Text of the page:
Usually breakup songs are either sadly introspective or determinedly empowering (ask Kelly Clarkson). Rarely are they as cheerful as “Goodbye,” by the Miami-based indie-pop trio the Postmarks. The song pays homage to ’60s-era pop, with triumphant horns and tinkling xylophone mingling beneath lead singer Tim Yehezkely’s whispered, woozy musings, setting the perfect backdrop for an amicable breakup. Luckily for the lucky-in-love types, the Postmarks’ recently released, self-titled debut album is packed with orchestral pop songs concerning other topics – the weather, for example. They’ve expanded to a six-piece for their current tour, which includes an early show at the Middle East Downstairs on Tuesday, with Harry and the Potters, and Smoosh.

Blue Thursday.

It’s already happening. The lit bloggers are all writing posts titled “So it goes.” His website has an appropriately simple message. Remember this Phoenix piece, about MySpace as the virtual equivalent to flower-filled roadside memorials? It’s doubtful that Vonnegut actually maintained this MySpace page, regardless, his comments section will likely blow up by the day’s end.

Read the sad news this morning, and I thought “I should do something.” But what? A MySpace comment hardly seems adequate for a person who profoundly inspired countless generations of writers – myself included – not to mention, well, everyone else. Who hasn’t picked up a copy of “Cat’s Cradle” and thought “Whoa”? When I first read it, I stayed up all night devouring every word, then sought out more Vonnegut at the nearest bookstore, then searched for used book stores, and scoured their dusty shelves for lost Vonnegut gems. I remember looking up one day last fall, and happily realizing, as I sat amongst three of my four new roommates, that we were all reading Vonnegut novels simultaneously – a sign of a good living situation.

So, back to the original question: what to do? Read as much about him as possible? Retreating to Google’s comfortably all-knowing arms, I found this interview from 2000, between Vonnegut and some lucky Harvard student, during which he wonders “how the fuck” he wrote so many brilliant novels, and shares some (now bittersweet) musings on the afterlife. He also shares this notable thought:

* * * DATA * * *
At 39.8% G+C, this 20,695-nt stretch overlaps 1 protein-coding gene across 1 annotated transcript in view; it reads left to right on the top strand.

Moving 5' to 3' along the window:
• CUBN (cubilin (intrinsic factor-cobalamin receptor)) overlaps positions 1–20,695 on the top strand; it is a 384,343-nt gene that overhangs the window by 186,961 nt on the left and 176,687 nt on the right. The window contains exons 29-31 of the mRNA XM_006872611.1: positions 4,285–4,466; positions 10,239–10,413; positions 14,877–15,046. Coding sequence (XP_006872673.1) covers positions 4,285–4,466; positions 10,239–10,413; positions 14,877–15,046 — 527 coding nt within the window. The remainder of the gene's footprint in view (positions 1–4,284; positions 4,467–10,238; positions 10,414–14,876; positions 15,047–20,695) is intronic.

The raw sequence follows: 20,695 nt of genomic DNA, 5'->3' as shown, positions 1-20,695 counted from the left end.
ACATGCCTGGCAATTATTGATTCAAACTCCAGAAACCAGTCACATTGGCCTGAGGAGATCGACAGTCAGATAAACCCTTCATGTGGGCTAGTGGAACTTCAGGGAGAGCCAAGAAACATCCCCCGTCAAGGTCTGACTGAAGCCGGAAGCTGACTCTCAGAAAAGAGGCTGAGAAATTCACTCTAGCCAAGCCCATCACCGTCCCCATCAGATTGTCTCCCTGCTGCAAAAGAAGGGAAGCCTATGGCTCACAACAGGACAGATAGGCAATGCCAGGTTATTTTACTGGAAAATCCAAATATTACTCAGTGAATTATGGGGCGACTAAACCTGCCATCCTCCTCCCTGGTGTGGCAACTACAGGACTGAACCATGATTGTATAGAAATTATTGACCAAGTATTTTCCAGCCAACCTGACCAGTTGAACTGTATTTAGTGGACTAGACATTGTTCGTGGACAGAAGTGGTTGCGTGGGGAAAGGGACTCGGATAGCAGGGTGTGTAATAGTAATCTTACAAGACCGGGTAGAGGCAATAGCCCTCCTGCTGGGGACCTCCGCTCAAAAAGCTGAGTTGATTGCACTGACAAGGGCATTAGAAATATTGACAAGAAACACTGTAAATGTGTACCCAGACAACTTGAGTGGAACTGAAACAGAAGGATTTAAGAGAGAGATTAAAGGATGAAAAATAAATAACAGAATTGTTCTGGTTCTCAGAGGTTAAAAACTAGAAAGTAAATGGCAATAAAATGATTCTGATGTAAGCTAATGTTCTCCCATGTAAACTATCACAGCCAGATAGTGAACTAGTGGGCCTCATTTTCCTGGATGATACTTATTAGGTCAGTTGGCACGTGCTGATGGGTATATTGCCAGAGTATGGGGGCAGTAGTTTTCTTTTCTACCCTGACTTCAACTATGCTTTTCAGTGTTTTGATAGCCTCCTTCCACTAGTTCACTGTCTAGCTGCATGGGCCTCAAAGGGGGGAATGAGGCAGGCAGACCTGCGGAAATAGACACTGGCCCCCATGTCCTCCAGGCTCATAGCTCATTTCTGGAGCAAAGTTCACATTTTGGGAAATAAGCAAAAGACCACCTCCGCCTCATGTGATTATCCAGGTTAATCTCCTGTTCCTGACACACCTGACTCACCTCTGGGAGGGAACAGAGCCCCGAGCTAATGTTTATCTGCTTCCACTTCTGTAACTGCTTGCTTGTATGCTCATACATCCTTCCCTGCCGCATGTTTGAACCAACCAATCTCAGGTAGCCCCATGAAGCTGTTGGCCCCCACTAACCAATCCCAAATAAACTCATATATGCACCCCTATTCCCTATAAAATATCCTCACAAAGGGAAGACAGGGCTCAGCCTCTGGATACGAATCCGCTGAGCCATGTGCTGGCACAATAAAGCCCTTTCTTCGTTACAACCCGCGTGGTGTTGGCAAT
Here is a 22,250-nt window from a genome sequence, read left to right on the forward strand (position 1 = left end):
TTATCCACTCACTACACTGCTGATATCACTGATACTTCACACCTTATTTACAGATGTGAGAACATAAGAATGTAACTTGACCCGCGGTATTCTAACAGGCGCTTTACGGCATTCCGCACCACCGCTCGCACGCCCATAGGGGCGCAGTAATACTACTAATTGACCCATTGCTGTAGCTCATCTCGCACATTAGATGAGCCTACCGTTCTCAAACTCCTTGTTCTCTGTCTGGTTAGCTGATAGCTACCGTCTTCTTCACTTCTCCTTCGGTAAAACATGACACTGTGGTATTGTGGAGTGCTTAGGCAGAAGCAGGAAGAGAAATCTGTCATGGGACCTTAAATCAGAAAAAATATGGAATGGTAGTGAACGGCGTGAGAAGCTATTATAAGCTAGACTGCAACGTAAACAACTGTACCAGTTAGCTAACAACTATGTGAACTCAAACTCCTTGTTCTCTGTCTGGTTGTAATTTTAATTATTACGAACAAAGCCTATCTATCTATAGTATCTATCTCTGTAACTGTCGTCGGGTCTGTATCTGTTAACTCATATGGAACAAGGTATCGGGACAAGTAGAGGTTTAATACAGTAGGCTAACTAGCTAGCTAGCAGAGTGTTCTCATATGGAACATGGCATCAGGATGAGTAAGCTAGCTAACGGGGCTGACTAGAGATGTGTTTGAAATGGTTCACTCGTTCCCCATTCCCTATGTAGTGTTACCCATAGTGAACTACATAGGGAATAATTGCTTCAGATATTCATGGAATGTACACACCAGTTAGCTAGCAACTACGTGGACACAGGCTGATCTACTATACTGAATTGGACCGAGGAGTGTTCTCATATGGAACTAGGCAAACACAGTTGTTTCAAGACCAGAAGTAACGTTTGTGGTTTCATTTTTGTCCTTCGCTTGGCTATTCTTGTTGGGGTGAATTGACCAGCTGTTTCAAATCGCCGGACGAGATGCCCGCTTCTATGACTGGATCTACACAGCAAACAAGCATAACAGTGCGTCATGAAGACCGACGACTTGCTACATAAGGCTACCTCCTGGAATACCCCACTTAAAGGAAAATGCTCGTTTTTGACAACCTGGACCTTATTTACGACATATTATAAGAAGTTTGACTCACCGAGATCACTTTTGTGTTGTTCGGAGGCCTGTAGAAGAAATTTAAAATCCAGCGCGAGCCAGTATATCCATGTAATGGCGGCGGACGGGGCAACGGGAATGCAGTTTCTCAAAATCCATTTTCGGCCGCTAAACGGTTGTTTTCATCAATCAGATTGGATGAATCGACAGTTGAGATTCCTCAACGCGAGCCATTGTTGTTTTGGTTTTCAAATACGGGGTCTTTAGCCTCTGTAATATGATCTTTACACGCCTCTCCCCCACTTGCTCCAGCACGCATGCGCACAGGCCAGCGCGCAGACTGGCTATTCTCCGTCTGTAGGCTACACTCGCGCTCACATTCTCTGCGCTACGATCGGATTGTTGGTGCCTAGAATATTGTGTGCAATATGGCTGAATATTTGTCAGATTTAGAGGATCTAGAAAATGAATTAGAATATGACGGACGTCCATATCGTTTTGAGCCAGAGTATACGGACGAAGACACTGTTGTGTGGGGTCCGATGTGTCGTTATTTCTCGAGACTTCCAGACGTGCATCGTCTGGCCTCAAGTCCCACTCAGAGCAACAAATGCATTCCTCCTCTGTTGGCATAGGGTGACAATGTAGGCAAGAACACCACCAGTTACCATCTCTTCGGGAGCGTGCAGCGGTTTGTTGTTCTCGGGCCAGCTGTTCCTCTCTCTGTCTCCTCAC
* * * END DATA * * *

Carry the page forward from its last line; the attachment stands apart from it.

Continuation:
If I were a religious person, my first question would be “Where the hell is God?” But I never expected him to be on the job.

Furthermore, Google says, the news sites are buzzing. The Times has essentially the same thing to say as the Globe: he was the king of countercultural literature, a modern-day Mark Twain, a curly-haired caricature of himself, a scientific messenger of the apocalypse, a self-proclaimed humanist, the original dark comic.

We knew all of this before today, but should we be celebrating it? Start referring to all mirrors as leaks, and alcoholic beverages as yeast excrement? Smoke Pall Mall cigarettes (“the classy way to commit suicide”)? Find out his favorite drink and make it? But Google didn’t know what his favorite drink was.

But wait! What does the hoi polloi’s voice of all reason and truth have to say? I’m speaking of Wikipedia, of course, which already includes an update on Vonnegut’s entry, in addition to his eight rules for writing a short story. A few favs:

3. Every character should want something, even if it is only a glass of water.
5. Start as close to the end as possible.
6. Be a sadist. No matter how sweet and innocent your leading characters, make awful things happen to them — in order that the reader may see what they are made of.
7. Write to please just one person. If you open a window and make love to the world, so to speak, your story will get pneumonia.
8. Give your readers as much information as possible as soon as possible. To heck with suspense. Readers should have such complete understanding of what is going on, where and why, that they could finish the story themselves, should cockroaches eat the last few pages.

In the end, I’ve decided to find solace in a Vonnegut quote from a 1973 interview with Playboy. Vonnegut wrote for and was interviewed by Playboy throughout his life, including a dual interview with Joseph Heller in 1992, though he once noted in an interview with Salon that no one ever reads Playboy. So here I am, reading Playboy, hoping he’s found his utopia, and thinking, “I don’t know how the fuck he did it either, but I’m glad he did.”

“Human beings will be happier — not when they cure cancer or get to Mars or eliminate racial prejudice or flush Lake Erie — but when they find ways to inhabit primitive communities again. That’s my utopia.”